One way to know how long your next work project will take is to identify the critical path. The path consists of all the critical tasks -- those you absolutely cannot postpone without slowing down the project. To calculate the path, you add up the time it will take to complete the critical tasks. That gives you the absolute minimum time you'll need to finish the project.
A non-critical task has slack time. If it's delayed by, say, a couple of days or a week -- the amount of slack depends on the task -- it won't push your project past the deadline. Critical tasks have no slack: any delay finishing the task delays the project. A task with flexibility in start and finish times probably is non-critical. Critical tasks have no flexibility: They start and end on specific dates or after a set period of time. They're sequential, with one critical task starting when the previous one ends. A delay in one task delays all the following tasks.
Suppose you go over the project and find it has four critical tasks. If the first critical task will take a week, record that. Do the same for the other critical tasks. You can use assigned deadlines if you have them, or you can rely on your project-management experience to gauge the times. Add the tasks together and you have the duration of the critical path.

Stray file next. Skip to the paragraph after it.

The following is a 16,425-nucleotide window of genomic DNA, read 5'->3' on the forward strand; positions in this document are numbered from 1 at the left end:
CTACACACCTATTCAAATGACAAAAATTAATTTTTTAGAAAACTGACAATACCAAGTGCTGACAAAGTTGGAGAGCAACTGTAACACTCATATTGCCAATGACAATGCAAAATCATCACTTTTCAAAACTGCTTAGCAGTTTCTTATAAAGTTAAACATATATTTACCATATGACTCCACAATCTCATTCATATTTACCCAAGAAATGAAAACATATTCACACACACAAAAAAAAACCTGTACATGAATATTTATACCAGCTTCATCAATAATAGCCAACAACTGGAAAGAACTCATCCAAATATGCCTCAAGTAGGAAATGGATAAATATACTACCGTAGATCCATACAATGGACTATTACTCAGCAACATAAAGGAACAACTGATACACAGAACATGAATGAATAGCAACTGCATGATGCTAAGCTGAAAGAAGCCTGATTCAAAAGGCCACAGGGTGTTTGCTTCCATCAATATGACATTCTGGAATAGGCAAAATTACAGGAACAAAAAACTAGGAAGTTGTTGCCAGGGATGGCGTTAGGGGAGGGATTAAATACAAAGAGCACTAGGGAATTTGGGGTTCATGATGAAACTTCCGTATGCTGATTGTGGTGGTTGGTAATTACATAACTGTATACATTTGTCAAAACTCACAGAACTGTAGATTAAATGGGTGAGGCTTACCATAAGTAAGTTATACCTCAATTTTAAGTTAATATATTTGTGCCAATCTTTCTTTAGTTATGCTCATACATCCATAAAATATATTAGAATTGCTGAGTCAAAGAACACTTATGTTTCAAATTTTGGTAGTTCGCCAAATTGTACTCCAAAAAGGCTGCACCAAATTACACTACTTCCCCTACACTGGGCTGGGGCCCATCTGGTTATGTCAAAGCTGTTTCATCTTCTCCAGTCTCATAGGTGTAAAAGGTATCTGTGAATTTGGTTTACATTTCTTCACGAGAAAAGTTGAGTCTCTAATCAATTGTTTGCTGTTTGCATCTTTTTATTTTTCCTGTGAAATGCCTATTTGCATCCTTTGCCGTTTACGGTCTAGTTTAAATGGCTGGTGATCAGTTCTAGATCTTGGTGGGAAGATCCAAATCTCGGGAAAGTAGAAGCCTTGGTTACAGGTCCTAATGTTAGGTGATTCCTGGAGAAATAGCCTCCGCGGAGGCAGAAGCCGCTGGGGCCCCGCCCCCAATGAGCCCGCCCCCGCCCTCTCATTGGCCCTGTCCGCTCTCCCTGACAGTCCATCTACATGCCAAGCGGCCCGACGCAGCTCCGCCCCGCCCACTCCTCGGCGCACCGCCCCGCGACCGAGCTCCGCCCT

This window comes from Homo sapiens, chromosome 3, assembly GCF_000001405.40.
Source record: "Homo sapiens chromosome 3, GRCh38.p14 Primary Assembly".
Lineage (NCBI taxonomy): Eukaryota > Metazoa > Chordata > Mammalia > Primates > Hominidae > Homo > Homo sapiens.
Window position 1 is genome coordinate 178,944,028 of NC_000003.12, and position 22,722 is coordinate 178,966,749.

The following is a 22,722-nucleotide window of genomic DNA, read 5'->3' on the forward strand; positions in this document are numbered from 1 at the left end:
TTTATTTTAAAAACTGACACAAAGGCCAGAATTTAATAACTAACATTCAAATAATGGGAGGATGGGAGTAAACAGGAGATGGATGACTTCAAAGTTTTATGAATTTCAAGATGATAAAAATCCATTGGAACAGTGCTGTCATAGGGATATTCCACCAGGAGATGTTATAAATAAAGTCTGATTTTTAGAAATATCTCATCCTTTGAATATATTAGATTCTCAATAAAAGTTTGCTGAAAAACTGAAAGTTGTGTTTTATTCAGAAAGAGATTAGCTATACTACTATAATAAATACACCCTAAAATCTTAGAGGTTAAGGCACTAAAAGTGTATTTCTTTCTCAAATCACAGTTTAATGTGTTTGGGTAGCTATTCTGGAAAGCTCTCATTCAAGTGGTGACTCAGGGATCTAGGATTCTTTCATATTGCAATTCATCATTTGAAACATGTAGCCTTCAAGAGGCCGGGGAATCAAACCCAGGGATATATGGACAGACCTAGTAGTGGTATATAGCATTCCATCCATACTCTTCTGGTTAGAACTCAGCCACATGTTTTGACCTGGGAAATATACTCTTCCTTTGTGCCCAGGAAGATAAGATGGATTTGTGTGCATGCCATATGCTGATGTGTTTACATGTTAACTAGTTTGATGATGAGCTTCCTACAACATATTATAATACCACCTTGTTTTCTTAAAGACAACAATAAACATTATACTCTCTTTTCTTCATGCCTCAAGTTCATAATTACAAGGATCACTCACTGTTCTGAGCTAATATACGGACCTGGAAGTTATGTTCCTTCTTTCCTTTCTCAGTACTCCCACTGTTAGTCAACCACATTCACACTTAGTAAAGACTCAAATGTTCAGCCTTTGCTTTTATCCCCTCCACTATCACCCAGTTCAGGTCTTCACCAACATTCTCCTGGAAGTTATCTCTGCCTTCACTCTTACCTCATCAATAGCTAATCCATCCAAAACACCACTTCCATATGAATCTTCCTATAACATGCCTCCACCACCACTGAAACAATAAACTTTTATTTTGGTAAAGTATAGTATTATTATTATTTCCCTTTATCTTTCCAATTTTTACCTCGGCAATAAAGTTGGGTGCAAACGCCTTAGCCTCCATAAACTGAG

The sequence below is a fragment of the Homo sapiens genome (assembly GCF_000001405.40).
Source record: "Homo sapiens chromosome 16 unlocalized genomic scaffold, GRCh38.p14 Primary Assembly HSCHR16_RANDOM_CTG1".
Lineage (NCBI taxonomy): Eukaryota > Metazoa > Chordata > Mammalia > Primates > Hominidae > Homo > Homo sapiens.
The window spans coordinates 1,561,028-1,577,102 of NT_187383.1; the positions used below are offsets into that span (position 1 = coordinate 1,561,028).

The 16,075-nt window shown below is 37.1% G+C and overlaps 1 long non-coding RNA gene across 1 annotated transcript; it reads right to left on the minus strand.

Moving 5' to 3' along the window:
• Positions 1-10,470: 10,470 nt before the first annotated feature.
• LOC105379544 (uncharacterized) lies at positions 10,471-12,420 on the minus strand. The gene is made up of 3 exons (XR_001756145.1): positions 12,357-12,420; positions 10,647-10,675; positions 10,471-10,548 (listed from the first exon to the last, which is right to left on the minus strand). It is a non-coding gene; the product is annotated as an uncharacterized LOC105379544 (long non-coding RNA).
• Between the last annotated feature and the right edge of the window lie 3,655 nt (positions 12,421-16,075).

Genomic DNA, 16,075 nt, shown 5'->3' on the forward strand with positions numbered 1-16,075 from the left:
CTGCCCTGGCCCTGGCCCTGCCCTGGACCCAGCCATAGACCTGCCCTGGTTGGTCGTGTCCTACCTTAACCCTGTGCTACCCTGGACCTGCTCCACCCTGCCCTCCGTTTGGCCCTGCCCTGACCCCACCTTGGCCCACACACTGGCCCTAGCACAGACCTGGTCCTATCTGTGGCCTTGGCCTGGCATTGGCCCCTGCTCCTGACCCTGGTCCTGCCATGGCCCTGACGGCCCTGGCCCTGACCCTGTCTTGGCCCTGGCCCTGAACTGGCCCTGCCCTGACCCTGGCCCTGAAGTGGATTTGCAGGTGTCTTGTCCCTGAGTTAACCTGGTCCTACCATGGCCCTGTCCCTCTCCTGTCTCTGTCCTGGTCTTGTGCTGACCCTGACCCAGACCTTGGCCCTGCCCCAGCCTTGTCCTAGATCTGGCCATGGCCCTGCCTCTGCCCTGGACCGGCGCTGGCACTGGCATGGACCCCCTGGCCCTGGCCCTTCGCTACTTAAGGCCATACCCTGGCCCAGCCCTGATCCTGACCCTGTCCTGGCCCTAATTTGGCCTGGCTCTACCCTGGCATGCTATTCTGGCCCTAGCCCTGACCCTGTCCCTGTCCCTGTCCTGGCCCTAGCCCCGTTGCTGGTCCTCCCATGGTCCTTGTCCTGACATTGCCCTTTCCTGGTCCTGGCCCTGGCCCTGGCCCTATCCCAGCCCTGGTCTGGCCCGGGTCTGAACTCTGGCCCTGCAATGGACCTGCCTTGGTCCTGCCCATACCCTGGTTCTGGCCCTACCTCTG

When you add up the times, you may find that the critical path is longer than you've been given to work on the project. If you can't get an extension, you have to change the critical path. Putting more staff on a task or authorizing overtime, for example, would allow you to get tasks done faster.